I’ve come to think of this item—pretty sure it’s a basketball—as the long-lost cousin of one of the stars of Cast Away, the Tom Hanks film where he creates a companion, Wilson, out of a volleyball. I thought I would share a picture of her. She truly looks forlorn to me and I feel the need to assuage her fears of abandonment whenever I pass by now. I wish her well in her journey, and I wish to hell it would cool off . . . and rain already.
Hey! Guess What I’m Doing Inside.
As I was leaving my house yesterday to go pick up my daughters from school, I noticed a sign reminiscent of the political signs that had been so ubiquitous in my town for the past month or so. This one was in my neighbor’s yard, stuck in the median grassy area between the sidewalk and the street. Although I wanted a picture of it for this blog, I was in a bit of a hurry to get my oldest and had to continue on. I was pleased to find, upon returning to drop her off, it was still there. I got out of my vehicle for a moment and snapped this picture before going after my younger one.
Right after I saw it, though, I found myself wondering if there was a way I could do something like this. My first thought was I should have a big sign I can raise on my roof that says things like “Rick writing here!”, “Rick editing text in progress”, “Rick proofreading a blog post right now”. Now that I think of it, I doubt that’s a very good idea. Actually, the city would likely frown on it and I’d soon find myself at odds with the very people I wish to work more closely with. There’s likely an ordinance prohibiting it. Scratch that.
So, how about this? In keeping with my theme of being a Senior Inspector of the U.S. Grammar Police, I’m thinking when I go to someone’s house or office I should put up some yellow plastic tape that reads “Possible Literary Crime Scene. Do Not Cross!” How’s that sound? Any better ideas?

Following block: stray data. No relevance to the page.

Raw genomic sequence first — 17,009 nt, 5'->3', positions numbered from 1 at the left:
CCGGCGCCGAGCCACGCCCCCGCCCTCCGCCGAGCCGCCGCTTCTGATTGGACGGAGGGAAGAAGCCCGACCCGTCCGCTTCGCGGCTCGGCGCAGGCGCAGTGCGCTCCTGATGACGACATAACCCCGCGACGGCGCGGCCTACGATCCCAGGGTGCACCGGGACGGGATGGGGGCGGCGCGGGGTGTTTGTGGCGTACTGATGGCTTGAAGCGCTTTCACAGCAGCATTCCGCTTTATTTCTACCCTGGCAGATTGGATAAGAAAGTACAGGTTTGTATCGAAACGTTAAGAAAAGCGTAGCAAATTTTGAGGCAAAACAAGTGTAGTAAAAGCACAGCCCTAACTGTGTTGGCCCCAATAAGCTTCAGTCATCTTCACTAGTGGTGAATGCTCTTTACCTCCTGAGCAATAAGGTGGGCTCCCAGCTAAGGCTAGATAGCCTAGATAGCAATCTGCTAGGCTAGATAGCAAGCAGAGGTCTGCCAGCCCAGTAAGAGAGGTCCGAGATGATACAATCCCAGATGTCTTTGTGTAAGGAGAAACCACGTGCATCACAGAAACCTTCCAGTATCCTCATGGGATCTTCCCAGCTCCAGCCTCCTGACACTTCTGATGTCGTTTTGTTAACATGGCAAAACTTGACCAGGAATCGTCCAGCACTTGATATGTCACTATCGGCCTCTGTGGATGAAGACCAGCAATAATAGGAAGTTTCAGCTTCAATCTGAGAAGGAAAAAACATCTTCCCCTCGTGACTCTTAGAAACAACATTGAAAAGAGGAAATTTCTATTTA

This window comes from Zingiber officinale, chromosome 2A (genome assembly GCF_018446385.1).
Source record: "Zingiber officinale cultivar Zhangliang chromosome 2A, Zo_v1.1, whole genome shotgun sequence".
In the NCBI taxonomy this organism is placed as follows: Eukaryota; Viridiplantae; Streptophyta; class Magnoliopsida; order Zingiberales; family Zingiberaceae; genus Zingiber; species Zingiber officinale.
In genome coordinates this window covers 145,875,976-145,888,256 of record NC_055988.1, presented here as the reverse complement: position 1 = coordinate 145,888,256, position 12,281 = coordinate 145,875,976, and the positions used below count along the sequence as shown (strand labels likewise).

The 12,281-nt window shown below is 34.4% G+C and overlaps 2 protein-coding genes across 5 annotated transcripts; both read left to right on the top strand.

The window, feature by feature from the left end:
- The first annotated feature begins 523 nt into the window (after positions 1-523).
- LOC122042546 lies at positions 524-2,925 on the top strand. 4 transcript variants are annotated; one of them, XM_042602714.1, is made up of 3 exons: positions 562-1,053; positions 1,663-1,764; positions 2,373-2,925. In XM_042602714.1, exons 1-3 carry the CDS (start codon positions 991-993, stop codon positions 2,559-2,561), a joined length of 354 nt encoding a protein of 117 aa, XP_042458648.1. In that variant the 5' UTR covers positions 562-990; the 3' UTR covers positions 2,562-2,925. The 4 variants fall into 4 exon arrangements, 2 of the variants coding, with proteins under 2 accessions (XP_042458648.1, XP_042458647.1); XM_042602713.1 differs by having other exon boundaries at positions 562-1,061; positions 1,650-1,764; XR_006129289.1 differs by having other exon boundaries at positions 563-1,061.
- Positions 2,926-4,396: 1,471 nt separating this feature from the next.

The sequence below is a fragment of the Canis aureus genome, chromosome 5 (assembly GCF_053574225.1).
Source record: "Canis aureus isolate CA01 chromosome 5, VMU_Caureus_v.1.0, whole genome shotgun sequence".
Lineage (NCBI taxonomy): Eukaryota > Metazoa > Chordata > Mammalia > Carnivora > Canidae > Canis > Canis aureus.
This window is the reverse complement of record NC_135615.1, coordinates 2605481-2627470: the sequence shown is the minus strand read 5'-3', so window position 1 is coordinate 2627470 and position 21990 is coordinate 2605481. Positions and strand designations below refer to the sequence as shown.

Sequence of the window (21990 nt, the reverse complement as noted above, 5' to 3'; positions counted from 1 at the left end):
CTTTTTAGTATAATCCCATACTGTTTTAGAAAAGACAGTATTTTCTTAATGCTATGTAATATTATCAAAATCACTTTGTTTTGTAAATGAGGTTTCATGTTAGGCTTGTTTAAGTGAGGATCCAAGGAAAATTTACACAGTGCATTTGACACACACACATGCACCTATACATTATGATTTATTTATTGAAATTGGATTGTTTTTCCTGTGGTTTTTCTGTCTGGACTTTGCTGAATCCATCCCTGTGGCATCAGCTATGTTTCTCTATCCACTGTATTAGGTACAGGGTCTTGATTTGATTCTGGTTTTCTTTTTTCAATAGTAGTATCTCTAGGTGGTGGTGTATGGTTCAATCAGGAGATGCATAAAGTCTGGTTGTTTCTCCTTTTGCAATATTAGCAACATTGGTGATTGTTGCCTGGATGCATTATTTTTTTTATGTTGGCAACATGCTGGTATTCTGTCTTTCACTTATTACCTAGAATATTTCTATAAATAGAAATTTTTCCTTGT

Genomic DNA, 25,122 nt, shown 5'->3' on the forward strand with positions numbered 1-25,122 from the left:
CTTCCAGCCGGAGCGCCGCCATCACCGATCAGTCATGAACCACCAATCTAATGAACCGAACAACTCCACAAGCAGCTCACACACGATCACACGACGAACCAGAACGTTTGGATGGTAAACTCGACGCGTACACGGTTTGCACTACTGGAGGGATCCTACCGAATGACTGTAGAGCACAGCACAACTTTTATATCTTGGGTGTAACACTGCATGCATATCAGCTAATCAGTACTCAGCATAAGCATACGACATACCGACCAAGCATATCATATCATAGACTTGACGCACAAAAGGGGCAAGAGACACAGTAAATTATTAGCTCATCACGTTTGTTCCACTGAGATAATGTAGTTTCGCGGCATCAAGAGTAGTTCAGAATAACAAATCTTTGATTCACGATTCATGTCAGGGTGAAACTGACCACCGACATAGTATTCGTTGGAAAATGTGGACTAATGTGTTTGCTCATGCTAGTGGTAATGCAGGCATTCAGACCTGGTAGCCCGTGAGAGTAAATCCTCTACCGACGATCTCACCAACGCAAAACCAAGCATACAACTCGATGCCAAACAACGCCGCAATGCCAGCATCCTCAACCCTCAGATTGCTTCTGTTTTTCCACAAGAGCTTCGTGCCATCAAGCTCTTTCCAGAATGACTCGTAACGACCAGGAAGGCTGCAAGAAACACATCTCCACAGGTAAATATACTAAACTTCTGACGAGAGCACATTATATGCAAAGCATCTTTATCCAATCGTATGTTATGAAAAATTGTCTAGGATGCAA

See if you can spot Alyssa
And so it begins. Another Summer vacation filled with excitement and challenge. I know my kids want to spend the entire seventy days watching television and swimming. They’ll want to do it at home and at their friends’ homes . . . and back at our home with their friends. They will resist anything that smells of homework or, heaven forbid, learning.
My job is to stand in their way and keep them from having a good time. We can be sure that’s how they see it. I see it as a challenge to figure out creative ways to get them to think without it appearing as though that’s what I’m doing. I have some ideas. My education has been mostly unconventional and I am a life-long learner. Hopefully, I can instill in them some of the excitement I get out of the chase for knowledge.
I picked up my youngest from school today. I got there a little early so I could find a parking space and walk in to greet her. The kids were all assembled on the lawn outside their multi-purpose room, sitting fairly patiently with their classmates and their teachers. I had the opportunity to thank my daughter’s teacher for all she’s done this year and, let me tell you, she was challenged on our behalf. She earned whatever they pay her, which I’m pretty sure isn’t enough.
About three minutes before Noon, the Principal said a couple of words and put on the single version of James Brown singing “I feel good!”. When it was over she said a few more words. Then she did something I wish I had been prepared for, because I would have loved to share what would have been a powerful, exciting 15 seconds of video. She looked at her watch and started a countdown from 10 seconds. The kids got into it – big time – and the area was filled with the full-throated chanting of around 350 – 400 kids. When they reached zero they erupted into cheering.
I haven’t experienced a casual and cavalier Summer, where I really wasn’t required to do anything but have fun, for a long time; somewhere around 50 years. I don’t really remember the feeling any longer. However, for about 10 seconds today, while those kids were marking a big step in their lives, I think I was able to capture the sheer joy of it all. It was awesome!